As technology evolves, so too has the way cities are thinking about parking management. By using smart phone apps, smart meters and data analytics, municipal parking authorities are helping their cities run more efficiently.


Norwalk, Conn.’s, parking authority manages about 4,000 parking spaces in the city’s downtown core as well as those located in various garages and train stations.

“From a parking point of view, there’s a lot of competing parking interests from residential, retail, offices, visitors,” Kathy Hebert, the  administrative services manager for Norwalk’s Department of Public Works says. “It’s like a daily balancing act.”

To best manage its parking assets, the city has turned to cutting-edge technology to attract businesses, increase parking turnover and create a more sustainable, viable downtown. “The technology finally caught up to us,” says Hebert. 

As part of a pilot program, Norwalk partnered with parking management companies Streetline to install on-street traffic sensors, and CASE Parking for traffic counters. The counters and sensors transmit real-time traffic data to a smart phone app, called “Parker.” The app uses GPS data to guide drivers, using voice commands, to areas and lots where parking is most likely to be available.

There are three main benefits to having such a system in place, Hebert says. The first is the convenience it offers customers. Someone new to the city or a commuter looking to find parking can refer to the app and in real-time tell how close he or she is to a spot, and how likely it is the spot will be vacant.

The second benefit, says Hebert, is to the environment. Instead of driving around looking for a spot  – spending more time on the road and burning more fossil fuels – drivers can immediately head to an open spot and park without guesswork. This decreases pollution and congestion in the city.

The third benefit is to the parking authority. The system generates minute-by-minute activity data to paint an accurate representation of parking downtown. This information is invaluable when it comes to making policy decisions on rate changes and infrastructure alterations. “The data analytics are so important to decision making,” Hebert says.

Overall, the one-year pilot program cost around $100,000, Hebert says. There are plans in the works to expand the program.


As many of Alameda, Calif.’s, parking meters reached the end of their service life, the city launched a pilot program to replace them with “smart meters.” These meters have many benefits compared to their traditional counterparts, according to Liam Garland, administrative services manager for the city.

The meters feature digital displays and accept credit card payments as well as cash and coin, Garland says, but their benefits go beyond customer convenience. The data these meters generate and their communicative capabilities are invaluable.

A benefit of the meters, Garland says, is that they allow parking agents to be proactive about both enforcement and maintenance. Instead of walking a beat, agents are told when a meter has expired and directed to the meter. This improves efficiencies in the department and frees up resources. Additionally, the meters can communicate back to officials when they are full of change, taking the guesswork and wasted time out of collections efforts.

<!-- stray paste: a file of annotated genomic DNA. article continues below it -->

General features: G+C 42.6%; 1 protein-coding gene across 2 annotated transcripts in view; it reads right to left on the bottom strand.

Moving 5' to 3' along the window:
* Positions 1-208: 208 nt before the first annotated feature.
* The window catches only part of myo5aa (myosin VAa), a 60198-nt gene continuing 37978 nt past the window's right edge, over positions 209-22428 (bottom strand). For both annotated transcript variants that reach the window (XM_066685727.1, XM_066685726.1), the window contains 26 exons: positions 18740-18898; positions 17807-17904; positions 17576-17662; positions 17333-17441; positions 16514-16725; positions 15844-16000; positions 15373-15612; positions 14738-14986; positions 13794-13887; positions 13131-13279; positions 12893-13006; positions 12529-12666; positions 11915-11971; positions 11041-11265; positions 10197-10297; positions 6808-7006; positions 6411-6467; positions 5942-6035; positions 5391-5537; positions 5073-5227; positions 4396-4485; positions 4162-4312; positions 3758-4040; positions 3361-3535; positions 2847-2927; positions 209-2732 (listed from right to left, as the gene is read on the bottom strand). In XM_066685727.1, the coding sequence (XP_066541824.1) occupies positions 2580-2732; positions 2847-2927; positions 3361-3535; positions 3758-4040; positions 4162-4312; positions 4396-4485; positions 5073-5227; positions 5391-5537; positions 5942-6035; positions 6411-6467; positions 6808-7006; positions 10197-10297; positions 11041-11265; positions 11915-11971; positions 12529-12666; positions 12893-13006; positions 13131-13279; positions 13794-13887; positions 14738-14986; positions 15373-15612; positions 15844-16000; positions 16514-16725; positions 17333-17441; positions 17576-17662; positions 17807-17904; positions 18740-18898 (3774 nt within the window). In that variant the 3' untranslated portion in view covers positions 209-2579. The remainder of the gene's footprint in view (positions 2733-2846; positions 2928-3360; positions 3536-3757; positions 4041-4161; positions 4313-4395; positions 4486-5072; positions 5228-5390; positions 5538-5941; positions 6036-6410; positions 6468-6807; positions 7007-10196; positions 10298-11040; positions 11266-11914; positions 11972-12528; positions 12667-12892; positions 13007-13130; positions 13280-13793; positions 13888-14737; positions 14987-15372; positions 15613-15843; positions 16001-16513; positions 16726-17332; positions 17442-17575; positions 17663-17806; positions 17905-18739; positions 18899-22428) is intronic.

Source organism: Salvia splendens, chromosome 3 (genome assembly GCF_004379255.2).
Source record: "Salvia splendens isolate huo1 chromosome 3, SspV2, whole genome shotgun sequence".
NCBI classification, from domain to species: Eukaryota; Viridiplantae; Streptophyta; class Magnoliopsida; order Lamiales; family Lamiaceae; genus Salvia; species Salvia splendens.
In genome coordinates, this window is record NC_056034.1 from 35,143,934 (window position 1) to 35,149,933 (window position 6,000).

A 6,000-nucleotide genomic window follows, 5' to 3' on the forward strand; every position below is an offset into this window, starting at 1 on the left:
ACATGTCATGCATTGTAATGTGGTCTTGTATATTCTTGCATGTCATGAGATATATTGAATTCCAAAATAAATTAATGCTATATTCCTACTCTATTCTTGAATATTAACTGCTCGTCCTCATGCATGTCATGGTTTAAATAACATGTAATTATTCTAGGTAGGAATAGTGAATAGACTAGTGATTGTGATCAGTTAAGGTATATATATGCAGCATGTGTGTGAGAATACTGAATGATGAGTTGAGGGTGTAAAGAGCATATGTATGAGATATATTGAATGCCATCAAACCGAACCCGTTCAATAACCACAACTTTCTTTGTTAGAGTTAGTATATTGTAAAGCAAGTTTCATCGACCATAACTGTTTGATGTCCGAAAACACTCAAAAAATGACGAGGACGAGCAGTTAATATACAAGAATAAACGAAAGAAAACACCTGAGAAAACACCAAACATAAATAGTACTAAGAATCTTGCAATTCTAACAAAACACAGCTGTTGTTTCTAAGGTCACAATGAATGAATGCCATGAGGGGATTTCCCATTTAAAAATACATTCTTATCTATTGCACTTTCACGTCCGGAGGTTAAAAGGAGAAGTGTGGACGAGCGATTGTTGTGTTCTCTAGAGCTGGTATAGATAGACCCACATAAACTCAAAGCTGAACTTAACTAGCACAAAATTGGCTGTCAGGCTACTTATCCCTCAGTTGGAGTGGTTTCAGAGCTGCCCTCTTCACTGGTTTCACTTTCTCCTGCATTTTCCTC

Instead of waiting for a member of the community to report a broken meter, the meters themselves communicate malfunctions via text to officials, allowing the department to be proactive about maintenance and repairs, Garland says.

The smart meters will also increase revenue for the city. Garland says when a parker pays with change, it’s generally the bare minimum amount. But when the same individual has the opportunity to pay with a credit card, they will usually put the maximum amount of time on the meter.

This, of course, increases the funds collected by the individual meter, but has the added benefit of keeping individuals downtown longer, as they are not rushing back to move their cars, says Garland. This benefits local businesses and restaurants, as more people are spending more time shopping and dining.

As part of the pilot program, the city installed 40 meters early last month, Garland says. The meters cost about $500 apiece.


New Orleans is currently working on a comprehensive parking system overhaul, including a new pay-by-phone app to help residents and guests conveniently purchase parking.

As part of the transition, the city will be shifting from its previous pay-by-phone vendor to Parkmobile, a new, more robust smartphone-based pay-to-park service.

Customers download a free app onto their Android or iOS device, and enter their vehicle’s license plate number. Customers can then enter credit or debit card information to be stored within the system, or can opt to enter card numbers whenever they park.

Each meter has a number associated with it that customers enter into the app, along with the duration they would like to park. The app automatically charges the card entered or the account on file.

For the new system as well as the maintenance and upkeep of the parking spot and the meter, the city pays the vendor on a per-space basis, according to Mark Jernigan, the director of New Orleans’ Public Works Department. The cost per space is $687 annually.

While Jernigan says payment-by-phone is an important feature for parking authorities to offer, he doesn’t see this functionality making meters obsolete anytime soon.

“In order to service everyone, we’re going to continue to have to accept coins and cash where we can. I don’t see that going away,” Jernigan says. However, he added

“I see the predominant method of payment probably transitioning more to either smart phone or credit card.”


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